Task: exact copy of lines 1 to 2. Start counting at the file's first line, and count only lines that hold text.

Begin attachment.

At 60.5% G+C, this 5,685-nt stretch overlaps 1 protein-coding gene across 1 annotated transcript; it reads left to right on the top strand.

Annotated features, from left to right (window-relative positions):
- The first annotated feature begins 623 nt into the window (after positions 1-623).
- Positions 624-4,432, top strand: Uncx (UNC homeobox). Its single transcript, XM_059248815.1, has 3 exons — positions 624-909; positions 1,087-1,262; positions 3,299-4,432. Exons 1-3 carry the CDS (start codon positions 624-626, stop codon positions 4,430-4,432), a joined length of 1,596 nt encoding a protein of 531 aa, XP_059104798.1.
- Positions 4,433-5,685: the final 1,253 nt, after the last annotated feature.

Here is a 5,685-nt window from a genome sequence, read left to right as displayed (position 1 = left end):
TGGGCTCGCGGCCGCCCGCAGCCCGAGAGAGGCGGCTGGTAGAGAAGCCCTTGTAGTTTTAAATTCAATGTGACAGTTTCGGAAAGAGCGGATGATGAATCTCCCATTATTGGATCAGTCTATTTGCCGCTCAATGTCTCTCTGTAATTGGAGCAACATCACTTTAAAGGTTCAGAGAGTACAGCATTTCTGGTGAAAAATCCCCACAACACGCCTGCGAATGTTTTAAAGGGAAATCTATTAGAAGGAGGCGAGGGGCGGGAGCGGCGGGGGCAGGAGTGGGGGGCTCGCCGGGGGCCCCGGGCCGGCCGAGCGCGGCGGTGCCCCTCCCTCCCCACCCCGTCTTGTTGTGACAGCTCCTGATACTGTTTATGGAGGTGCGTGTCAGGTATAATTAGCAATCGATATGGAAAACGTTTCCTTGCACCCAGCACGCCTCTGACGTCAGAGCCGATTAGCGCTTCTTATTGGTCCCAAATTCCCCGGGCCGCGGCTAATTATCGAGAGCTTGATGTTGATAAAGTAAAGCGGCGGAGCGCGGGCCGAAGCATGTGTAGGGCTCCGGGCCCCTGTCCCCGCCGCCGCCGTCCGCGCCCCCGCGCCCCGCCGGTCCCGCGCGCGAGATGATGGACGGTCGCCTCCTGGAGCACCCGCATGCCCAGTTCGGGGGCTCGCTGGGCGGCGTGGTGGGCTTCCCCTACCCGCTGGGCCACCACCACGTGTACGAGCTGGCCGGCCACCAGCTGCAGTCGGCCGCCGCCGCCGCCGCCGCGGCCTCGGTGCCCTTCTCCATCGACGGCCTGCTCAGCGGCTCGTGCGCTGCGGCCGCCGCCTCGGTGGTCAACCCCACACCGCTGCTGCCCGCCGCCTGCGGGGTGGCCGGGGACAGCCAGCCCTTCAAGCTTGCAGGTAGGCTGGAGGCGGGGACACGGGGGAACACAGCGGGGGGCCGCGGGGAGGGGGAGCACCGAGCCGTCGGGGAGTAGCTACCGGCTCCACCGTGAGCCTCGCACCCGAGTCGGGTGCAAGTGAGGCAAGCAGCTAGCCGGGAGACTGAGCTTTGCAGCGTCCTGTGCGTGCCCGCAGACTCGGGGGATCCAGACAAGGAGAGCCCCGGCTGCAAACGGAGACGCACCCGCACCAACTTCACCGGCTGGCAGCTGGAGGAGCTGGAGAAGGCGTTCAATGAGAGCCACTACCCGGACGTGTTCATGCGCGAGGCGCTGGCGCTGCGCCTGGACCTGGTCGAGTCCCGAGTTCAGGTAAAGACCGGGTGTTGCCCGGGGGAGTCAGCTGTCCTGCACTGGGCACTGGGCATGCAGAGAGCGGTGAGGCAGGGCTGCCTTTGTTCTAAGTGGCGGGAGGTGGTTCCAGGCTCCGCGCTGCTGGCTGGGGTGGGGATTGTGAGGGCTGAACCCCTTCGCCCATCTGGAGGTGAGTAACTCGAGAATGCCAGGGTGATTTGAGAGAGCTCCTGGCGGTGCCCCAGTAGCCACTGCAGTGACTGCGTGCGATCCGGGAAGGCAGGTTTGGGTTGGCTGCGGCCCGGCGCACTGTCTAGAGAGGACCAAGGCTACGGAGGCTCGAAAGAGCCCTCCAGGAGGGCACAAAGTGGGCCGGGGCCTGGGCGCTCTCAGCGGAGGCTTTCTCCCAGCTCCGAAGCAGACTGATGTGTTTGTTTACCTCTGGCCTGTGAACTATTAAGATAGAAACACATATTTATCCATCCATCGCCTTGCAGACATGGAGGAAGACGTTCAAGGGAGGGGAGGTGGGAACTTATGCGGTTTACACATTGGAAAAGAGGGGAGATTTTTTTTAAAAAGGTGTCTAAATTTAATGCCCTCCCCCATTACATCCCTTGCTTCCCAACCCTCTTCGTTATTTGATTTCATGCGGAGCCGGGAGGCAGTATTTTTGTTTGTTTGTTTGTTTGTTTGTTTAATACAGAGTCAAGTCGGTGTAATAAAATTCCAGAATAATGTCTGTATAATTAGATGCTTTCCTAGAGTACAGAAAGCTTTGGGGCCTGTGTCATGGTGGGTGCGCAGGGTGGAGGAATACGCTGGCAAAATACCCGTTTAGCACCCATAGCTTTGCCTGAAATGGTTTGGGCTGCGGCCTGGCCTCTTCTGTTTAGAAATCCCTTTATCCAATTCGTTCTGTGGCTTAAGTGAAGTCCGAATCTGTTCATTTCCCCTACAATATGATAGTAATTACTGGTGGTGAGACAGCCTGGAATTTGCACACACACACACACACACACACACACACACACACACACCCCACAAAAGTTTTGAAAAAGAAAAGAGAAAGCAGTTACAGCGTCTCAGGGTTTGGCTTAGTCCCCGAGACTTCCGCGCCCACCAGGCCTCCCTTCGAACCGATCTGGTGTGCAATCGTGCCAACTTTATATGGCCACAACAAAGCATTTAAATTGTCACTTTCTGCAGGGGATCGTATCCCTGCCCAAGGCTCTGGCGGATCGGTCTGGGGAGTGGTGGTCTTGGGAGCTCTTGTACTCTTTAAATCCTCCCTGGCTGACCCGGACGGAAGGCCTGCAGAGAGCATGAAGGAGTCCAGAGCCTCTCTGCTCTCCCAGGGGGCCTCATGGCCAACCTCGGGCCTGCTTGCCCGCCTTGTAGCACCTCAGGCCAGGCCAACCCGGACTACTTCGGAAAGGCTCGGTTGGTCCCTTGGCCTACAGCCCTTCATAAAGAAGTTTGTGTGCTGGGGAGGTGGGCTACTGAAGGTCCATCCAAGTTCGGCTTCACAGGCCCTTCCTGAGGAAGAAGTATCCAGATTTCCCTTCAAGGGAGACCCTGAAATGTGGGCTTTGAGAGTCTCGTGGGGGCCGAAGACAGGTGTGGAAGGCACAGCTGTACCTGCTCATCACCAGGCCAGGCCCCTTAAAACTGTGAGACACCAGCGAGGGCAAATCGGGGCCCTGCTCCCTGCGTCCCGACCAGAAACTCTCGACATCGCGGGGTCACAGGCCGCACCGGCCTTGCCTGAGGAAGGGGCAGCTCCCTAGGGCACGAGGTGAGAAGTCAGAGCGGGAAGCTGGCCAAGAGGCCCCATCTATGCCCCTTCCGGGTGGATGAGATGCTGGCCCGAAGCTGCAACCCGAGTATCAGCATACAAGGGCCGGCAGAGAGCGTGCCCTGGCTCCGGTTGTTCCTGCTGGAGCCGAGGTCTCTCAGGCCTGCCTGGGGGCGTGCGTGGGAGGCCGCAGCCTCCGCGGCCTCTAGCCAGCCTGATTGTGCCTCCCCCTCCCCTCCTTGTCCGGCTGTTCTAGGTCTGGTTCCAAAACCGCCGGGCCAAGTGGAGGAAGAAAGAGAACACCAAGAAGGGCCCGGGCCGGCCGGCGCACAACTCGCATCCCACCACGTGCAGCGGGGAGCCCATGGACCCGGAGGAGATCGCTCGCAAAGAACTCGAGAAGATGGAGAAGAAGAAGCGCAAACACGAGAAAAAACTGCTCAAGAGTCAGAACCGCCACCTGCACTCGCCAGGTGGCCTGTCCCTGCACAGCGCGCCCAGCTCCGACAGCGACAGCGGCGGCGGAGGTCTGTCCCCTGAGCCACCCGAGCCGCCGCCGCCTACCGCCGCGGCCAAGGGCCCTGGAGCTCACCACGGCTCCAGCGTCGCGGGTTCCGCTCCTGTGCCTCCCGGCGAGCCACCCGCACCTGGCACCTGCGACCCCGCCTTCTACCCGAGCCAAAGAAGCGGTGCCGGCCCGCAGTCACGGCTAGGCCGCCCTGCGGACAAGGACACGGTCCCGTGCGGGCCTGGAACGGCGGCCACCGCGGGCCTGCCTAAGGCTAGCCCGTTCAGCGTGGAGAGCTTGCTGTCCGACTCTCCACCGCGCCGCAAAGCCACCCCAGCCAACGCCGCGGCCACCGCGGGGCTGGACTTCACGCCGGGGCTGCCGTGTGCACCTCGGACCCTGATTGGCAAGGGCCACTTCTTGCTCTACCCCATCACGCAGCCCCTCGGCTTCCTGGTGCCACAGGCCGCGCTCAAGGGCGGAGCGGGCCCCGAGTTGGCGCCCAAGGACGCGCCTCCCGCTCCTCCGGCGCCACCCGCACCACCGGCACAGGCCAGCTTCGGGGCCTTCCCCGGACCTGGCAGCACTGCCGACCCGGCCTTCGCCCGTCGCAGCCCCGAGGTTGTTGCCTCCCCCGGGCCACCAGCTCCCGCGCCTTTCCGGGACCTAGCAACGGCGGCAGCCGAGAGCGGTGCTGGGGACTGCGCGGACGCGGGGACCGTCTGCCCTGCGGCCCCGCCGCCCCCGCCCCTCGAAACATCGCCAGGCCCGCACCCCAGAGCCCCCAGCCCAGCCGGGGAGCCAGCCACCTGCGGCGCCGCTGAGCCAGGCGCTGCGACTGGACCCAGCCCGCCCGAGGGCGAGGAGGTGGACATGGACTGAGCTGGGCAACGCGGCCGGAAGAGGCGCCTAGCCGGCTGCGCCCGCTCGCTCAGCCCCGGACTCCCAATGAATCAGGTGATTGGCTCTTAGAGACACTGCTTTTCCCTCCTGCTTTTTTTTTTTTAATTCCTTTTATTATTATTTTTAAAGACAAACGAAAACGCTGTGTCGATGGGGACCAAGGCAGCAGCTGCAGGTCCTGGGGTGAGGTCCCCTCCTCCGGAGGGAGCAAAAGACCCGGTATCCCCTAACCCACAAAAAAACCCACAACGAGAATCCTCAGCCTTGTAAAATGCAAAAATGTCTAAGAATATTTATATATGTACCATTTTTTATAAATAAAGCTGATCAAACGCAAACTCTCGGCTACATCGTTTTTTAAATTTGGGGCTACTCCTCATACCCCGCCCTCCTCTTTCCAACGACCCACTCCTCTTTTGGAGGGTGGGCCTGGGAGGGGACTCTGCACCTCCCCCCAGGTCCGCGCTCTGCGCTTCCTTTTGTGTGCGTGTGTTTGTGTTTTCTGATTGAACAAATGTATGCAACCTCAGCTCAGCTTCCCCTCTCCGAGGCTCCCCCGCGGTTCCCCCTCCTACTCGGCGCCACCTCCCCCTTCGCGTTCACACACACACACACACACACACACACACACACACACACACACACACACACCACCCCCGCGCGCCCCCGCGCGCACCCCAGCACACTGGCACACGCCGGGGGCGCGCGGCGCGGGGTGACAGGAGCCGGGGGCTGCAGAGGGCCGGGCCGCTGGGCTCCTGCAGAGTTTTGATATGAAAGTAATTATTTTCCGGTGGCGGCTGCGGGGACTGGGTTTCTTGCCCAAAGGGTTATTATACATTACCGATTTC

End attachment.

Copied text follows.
At 60.5% G+C, this 5,685-nt stretch overlaps 1 protein-coding gene across 1 annotated transcript; it reads left to right on the top strand.

Annotated features, from left to right (window-relative positions):